Pandazides v. Virginia Bd. of Educ., 752 F. Supp. 696 (E.D. Va. 1990)

U.S. District Court for the Eastern District of Virginia - 752 F. Supp. 696 (E.D. Va. 1990)
October 30, 1990

752 F. Supp. 696 (1990)

Sophia P. PANDAZIDES, Plaintiff,

Civ. A. No. 90-1081-A.

United States District Court, E.D. Virginia, Alexandria Division.

October 30, 1990.

Steven D. Stone, Alexandria, Va., for plaintiff.

Joseph Dyer, Mary McGowan, Fairfax, Va., Joan W. Murphy, Asst. Atty. Gen., Richmond, Va., and Craig C. Reilly, Murphy, McGettigan & West, Alexandria, Va., for defendant.


HILTON, District Judge.

This matter came before the court on defendant's motion to dismiss and alternatively, motion for summary judgment. Plaintiff seeks injunctive relief and damages under the Rehabilitation Act alleging that she has been discriminated against solely by reason of her handicap. The Virginia Board of Education alleges that plaintiff is not an "otherwise qualified individual" as defined by the Rehabilitation Act and thus, cannot invoke the protections of the Act. 29 U.S.C. § 794. While plaintiff contends that material facts are in dispute, the defendant is entitled to summary judgment viewing the facts in the light most favorable to the plaintiff.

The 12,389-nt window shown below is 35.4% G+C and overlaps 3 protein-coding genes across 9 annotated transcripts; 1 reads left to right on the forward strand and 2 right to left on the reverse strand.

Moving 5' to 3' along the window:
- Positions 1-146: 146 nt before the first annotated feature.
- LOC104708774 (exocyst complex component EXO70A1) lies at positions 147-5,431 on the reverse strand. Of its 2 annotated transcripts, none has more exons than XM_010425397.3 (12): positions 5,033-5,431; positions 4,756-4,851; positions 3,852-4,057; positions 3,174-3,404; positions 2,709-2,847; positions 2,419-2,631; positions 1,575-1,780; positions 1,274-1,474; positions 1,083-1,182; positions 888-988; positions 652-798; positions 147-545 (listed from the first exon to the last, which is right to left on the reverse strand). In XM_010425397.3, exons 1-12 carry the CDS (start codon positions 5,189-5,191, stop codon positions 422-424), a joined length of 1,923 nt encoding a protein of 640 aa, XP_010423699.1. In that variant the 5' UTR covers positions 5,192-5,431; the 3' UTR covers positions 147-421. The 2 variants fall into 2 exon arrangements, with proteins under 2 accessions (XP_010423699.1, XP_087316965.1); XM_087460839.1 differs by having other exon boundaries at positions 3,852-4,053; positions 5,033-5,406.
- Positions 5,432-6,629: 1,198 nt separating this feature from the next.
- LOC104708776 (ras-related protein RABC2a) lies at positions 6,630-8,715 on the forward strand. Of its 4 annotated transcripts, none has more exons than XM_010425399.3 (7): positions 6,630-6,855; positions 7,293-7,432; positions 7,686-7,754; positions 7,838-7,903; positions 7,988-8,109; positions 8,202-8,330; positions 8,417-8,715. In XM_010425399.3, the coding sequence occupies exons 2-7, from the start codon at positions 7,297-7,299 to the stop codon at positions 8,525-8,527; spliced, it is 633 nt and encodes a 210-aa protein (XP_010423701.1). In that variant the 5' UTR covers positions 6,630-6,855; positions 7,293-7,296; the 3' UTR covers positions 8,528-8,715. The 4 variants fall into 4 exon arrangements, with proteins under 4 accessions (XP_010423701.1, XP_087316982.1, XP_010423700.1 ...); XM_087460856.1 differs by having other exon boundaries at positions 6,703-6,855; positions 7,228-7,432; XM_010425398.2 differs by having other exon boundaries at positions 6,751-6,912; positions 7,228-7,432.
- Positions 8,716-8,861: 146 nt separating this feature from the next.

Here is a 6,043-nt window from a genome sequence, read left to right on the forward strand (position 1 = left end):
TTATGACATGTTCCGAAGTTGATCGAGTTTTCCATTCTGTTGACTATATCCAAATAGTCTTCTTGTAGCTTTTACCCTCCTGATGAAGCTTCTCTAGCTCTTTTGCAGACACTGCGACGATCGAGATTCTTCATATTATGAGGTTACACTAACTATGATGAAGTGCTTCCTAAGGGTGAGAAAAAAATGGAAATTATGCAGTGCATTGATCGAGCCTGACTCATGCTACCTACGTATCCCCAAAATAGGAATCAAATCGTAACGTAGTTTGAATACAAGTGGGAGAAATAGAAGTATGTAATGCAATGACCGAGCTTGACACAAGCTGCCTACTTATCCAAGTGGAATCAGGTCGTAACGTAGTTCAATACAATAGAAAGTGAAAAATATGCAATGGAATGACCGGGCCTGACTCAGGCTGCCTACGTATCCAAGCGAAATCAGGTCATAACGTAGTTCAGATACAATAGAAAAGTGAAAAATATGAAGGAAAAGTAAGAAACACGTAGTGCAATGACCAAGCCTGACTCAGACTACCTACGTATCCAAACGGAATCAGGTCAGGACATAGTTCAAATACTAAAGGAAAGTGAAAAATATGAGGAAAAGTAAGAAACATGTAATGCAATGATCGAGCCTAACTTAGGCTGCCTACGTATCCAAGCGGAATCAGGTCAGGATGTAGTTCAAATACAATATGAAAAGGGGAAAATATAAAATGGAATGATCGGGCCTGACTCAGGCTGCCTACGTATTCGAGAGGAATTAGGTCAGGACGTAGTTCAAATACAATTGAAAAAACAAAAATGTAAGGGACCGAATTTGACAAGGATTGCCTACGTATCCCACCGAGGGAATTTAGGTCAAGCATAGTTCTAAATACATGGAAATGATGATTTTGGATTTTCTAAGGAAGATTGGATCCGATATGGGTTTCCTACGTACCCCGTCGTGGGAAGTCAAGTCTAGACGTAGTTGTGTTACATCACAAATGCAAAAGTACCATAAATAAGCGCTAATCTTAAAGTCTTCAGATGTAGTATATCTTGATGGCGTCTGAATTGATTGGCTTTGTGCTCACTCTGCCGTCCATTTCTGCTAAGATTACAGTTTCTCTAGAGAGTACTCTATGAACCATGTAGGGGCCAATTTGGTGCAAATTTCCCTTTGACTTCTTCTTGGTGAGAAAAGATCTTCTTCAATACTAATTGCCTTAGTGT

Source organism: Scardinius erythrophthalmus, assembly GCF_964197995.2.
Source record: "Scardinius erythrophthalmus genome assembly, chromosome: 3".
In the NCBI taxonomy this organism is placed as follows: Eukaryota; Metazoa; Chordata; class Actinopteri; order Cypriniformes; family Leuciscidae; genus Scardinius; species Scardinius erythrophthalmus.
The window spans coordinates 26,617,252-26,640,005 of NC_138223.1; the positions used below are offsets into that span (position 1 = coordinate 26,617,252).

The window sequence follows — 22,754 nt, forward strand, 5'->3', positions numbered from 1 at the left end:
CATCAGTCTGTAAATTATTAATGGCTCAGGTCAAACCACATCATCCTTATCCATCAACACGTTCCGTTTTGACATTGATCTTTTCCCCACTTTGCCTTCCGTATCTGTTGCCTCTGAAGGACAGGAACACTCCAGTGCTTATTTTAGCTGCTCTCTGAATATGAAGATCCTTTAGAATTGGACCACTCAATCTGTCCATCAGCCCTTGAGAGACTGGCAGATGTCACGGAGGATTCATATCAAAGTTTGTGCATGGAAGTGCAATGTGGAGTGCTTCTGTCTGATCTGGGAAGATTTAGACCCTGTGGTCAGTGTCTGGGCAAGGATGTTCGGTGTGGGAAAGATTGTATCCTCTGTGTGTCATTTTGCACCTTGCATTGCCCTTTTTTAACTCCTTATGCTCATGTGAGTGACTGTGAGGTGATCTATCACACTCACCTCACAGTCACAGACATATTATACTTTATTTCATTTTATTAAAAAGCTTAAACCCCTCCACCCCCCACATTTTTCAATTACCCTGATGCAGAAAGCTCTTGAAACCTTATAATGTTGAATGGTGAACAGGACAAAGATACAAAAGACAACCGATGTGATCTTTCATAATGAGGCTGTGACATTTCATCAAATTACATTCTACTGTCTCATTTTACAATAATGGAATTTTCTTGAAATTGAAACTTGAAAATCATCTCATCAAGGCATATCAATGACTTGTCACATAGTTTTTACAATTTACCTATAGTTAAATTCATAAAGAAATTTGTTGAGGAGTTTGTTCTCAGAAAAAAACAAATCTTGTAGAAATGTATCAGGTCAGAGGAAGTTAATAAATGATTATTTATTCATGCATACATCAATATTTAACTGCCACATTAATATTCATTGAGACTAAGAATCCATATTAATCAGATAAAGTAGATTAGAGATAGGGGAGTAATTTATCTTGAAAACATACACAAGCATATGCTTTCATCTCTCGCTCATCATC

The plaintiff alleges that she is being prevented from continuing her employment in the Prince William County Schools because she lacks a teaching certificate as required by the Virginia Board of Education. The teaching certificate is obtained by meeting a series of requirements, including passing a specific examination, the National Teachers Examination (NTE). She lacks this certificate because plaintiff is unable to pass the Communication Skills test of the NTE due to a learning disability. Plaintiff further alleges that this examination discriminates against her and that the Virginia Board of Education has refused to waive, accommodate, adapt, alter or offer alternatives to the examination requirement.

Plaintiff in this action invokes the protections of the Rehabilitation Act. However, *697 since she is not minimally qualified as a teacher she is not protected by the Rehabilitation Act.

Section 504 of the Act provides that:

[n]o otherwise qualified handicapped individual ... shall, solely by reason of his handicap, be excluded from participation in, be denied the benefits of, or subjected to discrimination under any program or activity receiving Federal financial assistance. ...

29 U.S.C. § 794. An otherwise qualified handicapped individual "is one who is able to meet all of a program's requirements in spite of his handicap." Southeastern Community College v. Davis, 442 U.S. 397, 406, 99 S. Ct. 2361, 2367, 60 L. Ed. 2d 980 (1979). The Rehabilitation Act does not require the Virginia Board of Education "to disregard the disabilities of handicapped individuals or to make substantial modifications in their programs to allow disabled persons to participate." Id. 442 U.S. at 405, 99 S. Ct. at 2366.